Marketing[edit]

Swift teased her seventh studio album through cryptic hint-dropping and "easters eggs" on social media. Entertainment Weekly wrote, Swift "has perfected the pop culture feedback loop: She shares updates about her life and drops hints about new music, which fans then gobble up and re-promote with their own theories, which Swift then re-shares on her Tumblr or incorporates into future clues. It's like a T-Swift-built Escher staircase of personal memories and moments that tease what's next". Swift commented that she loves "that they [fans] like the cryptic hint-dropping. Because as long as they like it, I'll keep doing it. It's fun. It feels mischievous and playful". The magazine added that Swift "has designed the ultimate artistic scavenger hunt – and it's easy to get swept up in its drama, even if you don't listen to her music", and that she makes the audience "feel like they're on the journey with her".[2]

A few weeks before the expected release of Lover, Swift invited a select group of fans to private listening parties called Secret Sessions, to listen to the album, a tradition which began with 1989 in 2014. These sessions were held in London,[123] Nashville,[124] and Los Angeles.[125] Audio recordings of the sessions were played on iHeartRadio.[76] Swift partnered with Amazon in the lead-up to the release, with Amazon featuring Lover-themed designs on some of their cardboard delivery boxes.[126] On August 20, Swift released an exclusive playlist on Spotify, which incrementally revealed lyrics from the album.[127] The next day, Swift unveiled a line of clothing and accessories designed in collaboration with British fashion designer Stella McCartney.[128] She gave interviews on The Ellen DeGeneres Show and The Tonight Show Starring Jimmy Fallon; the earlier was Swift's first talk show in three years.[129][130] She appeared on the magazine covers of Rolling Stone,[131] Vogue's coveted September issue,[132] British Vogue,[133] Entertainment Weekly[134] and People.[135]

The New York Times highlighted Swift's "old-fashioned" way of releasing Lover, from the release of its lead single "Me!" till the album release. The newspaper stated that Swift is "steady in her traditional pop playbook, with radio singles, music videos, magazine covers, television appearances and a stream of things for sale, all on schedule", even though the majority of the music industry has adapted to the digital era.[28]

Live performances[edit]

Swift performed songs from Lover on several televised events. On May 1, 2019, Swift and Urie made the first live performance of "Me!" at the 2019 Billboard Music Awards at Las Vegas, Nevada.[136] The duo performed the song again at the season finale of the sixteenth season of The Voice on May 21.[137] Swift performed "Me!" solo at the finale of the fourteenth season of Germany's Next Top Model on May 22.[138] On May 24, she appeared on The Graham Norton Show as a musical guest, performing "Me!".[139] On May 25, Swift performed "Me!" at the quarter-finals of the eighth season of The Voice: la plus belle voix, the French edition of The Voice.[140]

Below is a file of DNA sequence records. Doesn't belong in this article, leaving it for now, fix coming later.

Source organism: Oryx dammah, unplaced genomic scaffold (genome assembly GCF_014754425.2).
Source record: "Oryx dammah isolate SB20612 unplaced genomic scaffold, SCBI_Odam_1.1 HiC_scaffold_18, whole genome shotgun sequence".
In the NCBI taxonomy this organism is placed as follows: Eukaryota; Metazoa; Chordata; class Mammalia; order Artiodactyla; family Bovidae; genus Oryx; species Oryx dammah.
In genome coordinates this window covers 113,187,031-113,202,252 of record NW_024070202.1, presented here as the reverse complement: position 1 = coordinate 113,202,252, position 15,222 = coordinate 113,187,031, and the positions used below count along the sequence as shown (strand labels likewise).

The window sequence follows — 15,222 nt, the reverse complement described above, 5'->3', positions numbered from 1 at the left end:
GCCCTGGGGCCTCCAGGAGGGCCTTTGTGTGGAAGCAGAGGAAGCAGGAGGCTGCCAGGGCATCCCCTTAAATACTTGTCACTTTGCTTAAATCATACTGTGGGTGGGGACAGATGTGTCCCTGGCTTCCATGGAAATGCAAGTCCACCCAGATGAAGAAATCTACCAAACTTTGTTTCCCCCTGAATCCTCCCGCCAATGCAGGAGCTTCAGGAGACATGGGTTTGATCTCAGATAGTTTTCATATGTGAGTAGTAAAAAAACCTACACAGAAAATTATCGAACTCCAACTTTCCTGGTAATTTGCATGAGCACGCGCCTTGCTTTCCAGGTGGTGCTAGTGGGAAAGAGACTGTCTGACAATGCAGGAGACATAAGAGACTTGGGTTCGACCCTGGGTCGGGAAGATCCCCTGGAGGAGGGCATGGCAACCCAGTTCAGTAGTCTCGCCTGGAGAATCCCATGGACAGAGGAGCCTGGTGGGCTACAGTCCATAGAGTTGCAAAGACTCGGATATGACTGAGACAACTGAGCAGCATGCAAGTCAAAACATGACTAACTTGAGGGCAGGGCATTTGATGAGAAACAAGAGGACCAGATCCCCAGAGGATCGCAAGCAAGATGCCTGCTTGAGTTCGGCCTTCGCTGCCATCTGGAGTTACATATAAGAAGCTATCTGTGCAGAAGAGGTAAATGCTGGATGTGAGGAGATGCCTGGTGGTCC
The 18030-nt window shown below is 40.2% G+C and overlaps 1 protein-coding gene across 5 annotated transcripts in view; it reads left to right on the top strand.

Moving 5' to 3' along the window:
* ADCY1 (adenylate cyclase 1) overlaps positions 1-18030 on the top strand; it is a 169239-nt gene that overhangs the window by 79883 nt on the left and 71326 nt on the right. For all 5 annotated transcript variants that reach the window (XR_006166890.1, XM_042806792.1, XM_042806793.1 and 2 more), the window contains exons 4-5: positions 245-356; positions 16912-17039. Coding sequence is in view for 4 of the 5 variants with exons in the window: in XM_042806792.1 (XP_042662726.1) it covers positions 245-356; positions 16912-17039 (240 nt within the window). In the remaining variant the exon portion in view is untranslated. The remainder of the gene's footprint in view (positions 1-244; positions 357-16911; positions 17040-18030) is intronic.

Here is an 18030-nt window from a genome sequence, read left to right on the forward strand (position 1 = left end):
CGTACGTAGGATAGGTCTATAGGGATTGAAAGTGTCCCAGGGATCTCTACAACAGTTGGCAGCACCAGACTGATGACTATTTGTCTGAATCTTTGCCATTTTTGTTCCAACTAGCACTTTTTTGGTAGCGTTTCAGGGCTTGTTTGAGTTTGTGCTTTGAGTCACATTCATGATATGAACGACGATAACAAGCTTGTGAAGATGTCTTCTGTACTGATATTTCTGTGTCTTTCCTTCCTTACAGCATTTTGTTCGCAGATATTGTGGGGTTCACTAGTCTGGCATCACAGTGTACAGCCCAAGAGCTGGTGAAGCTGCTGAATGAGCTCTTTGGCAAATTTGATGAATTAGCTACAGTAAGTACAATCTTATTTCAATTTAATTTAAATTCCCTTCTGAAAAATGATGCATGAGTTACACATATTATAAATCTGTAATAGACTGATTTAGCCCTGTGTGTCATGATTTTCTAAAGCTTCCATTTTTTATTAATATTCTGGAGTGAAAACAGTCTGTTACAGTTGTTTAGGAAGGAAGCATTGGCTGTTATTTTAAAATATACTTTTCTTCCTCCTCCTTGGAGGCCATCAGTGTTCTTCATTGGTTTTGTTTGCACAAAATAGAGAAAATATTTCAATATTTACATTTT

On July 10, Swift headlined the Amazon Prime Day Concert 2019 in New York City, performing "Me!" and for the first time "You Need to Calm Down", as well as a selection of songs from her previous albums.[141] On August 22, the day before the album's release, Swift performed a free concert at Central Park in New York City on Good Morning America.[142] Swift then performed "The Archer" on a YouTube livestream later that day.[143] Swift opened the 2019 MTV Video Music Awards with a medley of "You Need to Calm Down" and "Lover" on August 26, where she also won three awards.[144] On September 2, Swift performed "London Boy", "Lover", "The Archer" and "You Need to Calm Down" for BBC Radio 1's Live Lounge.[145]

On October 5, Swift performed "Lover" and "False God" on Saturday Night Live, hosted by actress Phoebe Waller-Bridge.[146] On October 11, she performed "Lover", "The Man", "Death by a Thousand Cuts", along with "All Too Well" from Red (2012), on NPR Music's Tiny Desk Concert at Washington, D.C.[147] On October 19, Swift performed "Me!", "Lover", and "You Need to Calm Down" at the We Can Survive charity concert in Los Angeles.[148] On November 7, she performed "Me!" for Nippon TV's Sukkiri Morning Show in Tokyo, Japan.[149] On November 10, Swift headlined the Alibaba Singles' Day Countdown Gala in Shanghai, China, where she performed "Me!", "Lover", and "You Need to Calm Down", televised across China.[150] On November 24, Swift performed a medley of her greatest hits, including "The Man" and "Lover", at the 2019 American Music Awards in Los Angeles, where she received the Artist of the Decade trophy.[151] On December 8, she performed "Me!", "London Boy", "Lover", and "You Need to Calm Down" at Capital FM's Jingle Bell Ball 2019 in London.[152] On December 13, Swift performed "Me!", "Lover", and "You Need to Calm Down" at iHeartRadio Z100's Jingle Ball in New York City.[153] On December 14, she performed "Lover" at the finale of BBC One's Strictly Come Dancing.[154] On April 18, 2020, Swift performed "Soon You'll Get Better" for the One World: Together at Home concert, which raised funds for the World Health Organization's COVID-19 Solidarity Response Fund.[155]